Site Map | Feedback | Key Shortcuts | Help
19 Community care
7. What if I need nursing care?
If you are in a care home and you need nursing care, the NHS will normally provide it directly, via community nursing, free of charge. But if you’re assessed as needing to move into a care home that provides nursing care, whether you’re moving from your own home, another residential home or from hospital, then an NHS nurse will decide what parts of your care you need a registered nurse for. The NHS will be responsible for paying for that part of your care, regardless of your income or savings.
If you’re assessed as not needing to go into a care home with nursing facilities but you decide to pay to go into one anyway, you won’t be entitled to get the NHS to pay for the nursing care. But if your needs change, your case can be reviewed.
In England, the nurse will decide whether your nursing needs are low, medium or high and the NHS will pay an amount that matches the level of care you need. This 'banding' should normally be reviewed within three months of going into the home, and then at least once a year after that. In Wales, a flat rate fee is paid for your nursing care.
If you are unhappy with the nurse’s decision, you should contact your local ‘nursing home co-ordinator’ (in England') or ‘care home co-ordinator’ (in Wales). You can contact them through the council or your local trust or board. You can also ask for a decision to be reviewed in the same way as a ‘continuing care’ assessment on coming out of hospital.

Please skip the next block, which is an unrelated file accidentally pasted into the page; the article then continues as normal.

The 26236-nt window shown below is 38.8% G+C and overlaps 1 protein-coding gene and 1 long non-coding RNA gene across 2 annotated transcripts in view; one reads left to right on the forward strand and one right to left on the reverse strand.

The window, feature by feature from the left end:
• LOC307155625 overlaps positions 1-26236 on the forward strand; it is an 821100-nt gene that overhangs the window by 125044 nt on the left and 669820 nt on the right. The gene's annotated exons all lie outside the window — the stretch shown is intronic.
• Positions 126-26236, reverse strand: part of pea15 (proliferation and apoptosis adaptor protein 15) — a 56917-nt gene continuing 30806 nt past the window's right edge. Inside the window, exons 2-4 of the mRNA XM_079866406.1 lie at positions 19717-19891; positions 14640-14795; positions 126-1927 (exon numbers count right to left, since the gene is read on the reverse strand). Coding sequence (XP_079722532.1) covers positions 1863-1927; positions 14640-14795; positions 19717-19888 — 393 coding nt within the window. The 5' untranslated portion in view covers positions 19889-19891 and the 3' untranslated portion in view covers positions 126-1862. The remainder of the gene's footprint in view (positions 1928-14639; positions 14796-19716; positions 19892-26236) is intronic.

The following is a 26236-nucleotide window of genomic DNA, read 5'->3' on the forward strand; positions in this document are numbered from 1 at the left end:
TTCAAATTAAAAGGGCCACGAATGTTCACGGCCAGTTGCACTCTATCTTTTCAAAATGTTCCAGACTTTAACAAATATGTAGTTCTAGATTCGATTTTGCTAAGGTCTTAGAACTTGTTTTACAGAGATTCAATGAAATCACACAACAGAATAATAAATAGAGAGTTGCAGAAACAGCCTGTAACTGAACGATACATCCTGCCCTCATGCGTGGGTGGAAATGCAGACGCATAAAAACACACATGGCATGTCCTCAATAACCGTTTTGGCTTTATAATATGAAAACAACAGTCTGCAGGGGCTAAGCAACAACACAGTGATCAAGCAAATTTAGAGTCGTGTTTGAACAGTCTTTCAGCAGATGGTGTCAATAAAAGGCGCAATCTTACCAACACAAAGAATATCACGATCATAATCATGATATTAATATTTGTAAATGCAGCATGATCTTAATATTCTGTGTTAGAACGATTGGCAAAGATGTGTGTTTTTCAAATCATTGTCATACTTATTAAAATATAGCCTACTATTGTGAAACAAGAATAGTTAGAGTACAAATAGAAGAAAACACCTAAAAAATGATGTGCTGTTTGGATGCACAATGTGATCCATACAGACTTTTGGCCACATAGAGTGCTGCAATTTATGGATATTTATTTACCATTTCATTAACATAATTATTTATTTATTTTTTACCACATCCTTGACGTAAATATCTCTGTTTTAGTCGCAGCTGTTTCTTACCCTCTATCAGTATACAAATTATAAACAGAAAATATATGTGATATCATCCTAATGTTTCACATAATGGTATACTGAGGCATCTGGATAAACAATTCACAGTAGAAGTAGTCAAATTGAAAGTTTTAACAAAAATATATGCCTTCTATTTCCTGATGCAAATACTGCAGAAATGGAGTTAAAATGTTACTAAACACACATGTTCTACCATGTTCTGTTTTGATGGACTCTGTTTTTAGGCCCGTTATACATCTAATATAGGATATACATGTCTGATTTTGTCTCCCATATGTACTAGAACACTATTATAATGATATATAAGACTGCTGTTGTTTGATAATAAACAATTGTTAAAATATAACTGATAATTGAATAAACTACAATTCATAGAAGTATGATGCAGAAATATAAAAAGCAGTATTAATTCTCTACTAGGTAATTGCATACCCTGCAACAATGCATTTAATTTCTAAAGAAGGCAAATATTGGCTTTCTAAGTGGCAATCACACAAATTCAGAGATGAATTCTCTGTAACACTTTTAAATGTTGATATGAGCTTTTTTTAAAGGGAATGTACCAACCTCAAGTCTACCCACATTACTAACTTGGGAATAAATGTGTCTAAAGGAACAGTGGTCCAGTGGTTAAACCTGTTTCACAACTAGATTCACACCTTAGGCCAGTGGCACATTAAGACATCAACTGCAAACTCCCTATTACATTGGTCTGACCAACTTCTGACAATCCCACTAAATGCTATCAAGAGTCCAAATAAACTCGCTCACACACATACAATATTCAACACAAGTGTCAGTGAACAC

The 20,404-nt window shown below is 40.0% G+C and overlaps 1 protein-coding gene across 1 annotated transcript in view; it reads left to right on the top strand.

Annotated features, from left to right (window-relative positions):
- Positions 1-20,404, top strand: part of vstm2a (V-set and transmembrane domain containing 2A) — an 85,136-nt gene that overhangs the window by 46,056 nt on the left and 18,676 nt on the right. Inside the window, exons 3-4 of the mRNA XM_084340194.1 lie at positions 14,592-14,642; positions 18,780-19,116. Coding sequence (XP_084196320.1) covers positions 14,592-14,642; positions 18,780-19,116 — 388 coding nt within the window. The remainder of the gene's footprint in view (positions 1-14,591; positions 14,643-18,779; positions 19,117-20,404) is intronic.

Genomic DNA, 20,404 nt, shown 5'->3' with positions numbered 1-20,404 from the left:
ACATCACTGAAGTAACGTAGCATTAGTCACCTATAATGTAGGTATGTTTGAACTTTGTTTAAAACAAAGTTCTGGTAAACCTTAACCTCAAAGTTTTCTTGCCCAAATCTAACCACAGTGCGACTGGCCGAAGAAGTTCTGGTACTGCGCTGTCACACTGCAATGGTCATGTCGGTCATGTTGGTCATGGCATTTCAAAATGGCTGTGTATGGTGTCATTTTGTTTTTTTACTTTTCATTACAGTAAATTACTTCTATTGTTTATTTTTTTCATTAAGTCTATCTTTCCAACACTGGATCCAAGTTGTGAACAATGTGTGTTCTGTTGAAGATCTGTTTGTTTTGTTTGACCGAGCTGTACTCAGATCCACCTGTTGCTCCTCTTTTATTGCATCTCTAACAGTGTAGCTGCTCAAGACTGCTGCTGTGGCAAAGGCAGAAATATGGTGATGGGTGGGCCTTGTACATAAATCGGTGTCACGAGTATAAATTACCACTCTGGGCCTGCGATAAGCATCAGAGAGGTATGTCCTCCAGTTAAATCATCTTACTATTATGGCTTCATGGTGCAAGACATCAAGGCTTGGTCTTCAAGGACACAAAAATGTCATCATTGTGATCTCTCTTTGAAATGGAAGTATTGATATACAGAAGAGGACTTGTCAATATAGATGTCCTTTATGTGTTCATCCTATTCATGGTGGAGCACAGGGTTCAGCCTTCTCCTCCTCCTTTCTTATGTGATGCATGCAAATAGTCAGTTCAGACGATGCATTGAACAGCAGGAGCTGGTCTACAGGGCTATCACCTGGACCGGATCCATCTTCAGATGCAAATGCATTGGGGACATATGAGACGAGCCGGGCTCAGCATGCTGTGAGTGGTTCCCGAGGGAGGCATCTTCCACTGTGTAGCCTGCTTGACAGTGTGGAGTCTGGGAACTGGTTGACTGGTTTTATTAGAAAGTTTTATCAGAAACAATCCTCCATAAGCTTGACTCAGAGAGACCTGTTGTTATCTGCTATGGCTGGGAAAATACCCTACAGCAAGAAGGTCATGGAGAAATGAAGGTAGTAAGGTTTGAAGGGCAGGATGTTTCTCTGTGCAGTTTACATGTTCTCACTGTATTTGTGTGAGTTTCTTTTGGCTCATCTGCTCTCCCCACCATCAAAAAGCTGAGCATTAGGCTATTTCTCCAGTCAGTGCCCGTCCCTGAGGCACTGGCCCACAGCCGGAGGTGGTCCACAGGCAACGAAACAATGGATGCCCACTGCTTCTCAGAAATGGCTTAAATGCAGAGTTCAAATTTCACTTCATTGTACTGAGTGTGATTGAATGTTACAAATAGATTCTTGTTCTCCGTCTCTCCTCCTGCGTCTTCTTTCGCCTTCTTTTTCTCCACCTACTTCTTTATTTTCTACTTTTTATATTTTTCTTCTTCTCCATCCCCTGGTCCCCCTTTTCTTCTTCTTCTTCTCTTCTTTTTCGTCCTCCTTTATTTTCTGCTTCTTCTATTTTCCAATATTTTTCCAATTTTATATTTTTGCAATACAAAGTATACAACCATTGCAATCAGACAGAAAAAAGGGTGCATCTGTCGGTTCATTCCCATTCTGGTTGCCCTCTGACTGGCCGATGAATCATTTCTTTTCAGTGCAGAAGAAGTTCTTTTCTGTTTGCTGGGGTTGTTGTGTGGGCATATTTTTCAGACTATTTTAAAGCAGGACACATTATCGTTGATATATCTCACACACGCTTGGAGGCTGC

Your care plan should set out the services to be provided by the council, for which you may have to pay, and the care paid for by the NHS. Once you’re in the home, you should speak to the home manager if you think they are trying to charge you for parts of your care that are already paid for by the NHS.
What do I have to pay for care home accomodation?
You may have to pay towards the fees for services not paid for by the NHS, such as accommodation and personal care. What you pay is, based on a set of rules that take into account:
The rules on this are complicated and we have set out only the main points here. Organisations such as Age Concern, Help the Aged and Counsel and Care can give you more information (see 'Further help' for details).
The council looks only at your own income and savings when deciding how much you pay - it cannot take account of money or income that belongs to your husband or wife or family (but see 'What must my husband or wife do for me?').
If you have more than a certain amount of capital (currently £20,500 if you live in England, and £21,000 in Wales), you will have to pay all the fees, whatever your income. You will also normally have to find a care home yourself. If you can't do this, and you have no-one willing to do it for you, the council must help you (but you still have to pay the full fee).
If you have less than a certain amount (£20,500 if you live in England or £21,000 in Wales) or if your savings drop to this level, the council will look at how much you could afford to pay. All your income (except certain items that aren't counted) will have to go towards paying your care costs, apart from a small amount that you must be left with ('a personal expenses allowance'). If your income falls, you should pay less and the council should pick up more of the bill.
This leaflet is published by the Legal Services Commission (LSC). It was written in association with Sue Bloomfield, a freelance consumer affairs writer.
The leaflets are regularly updated but the law may have changed since they were printed so the information in them may be incorrect or out of date.
Leaflet Version: May 2019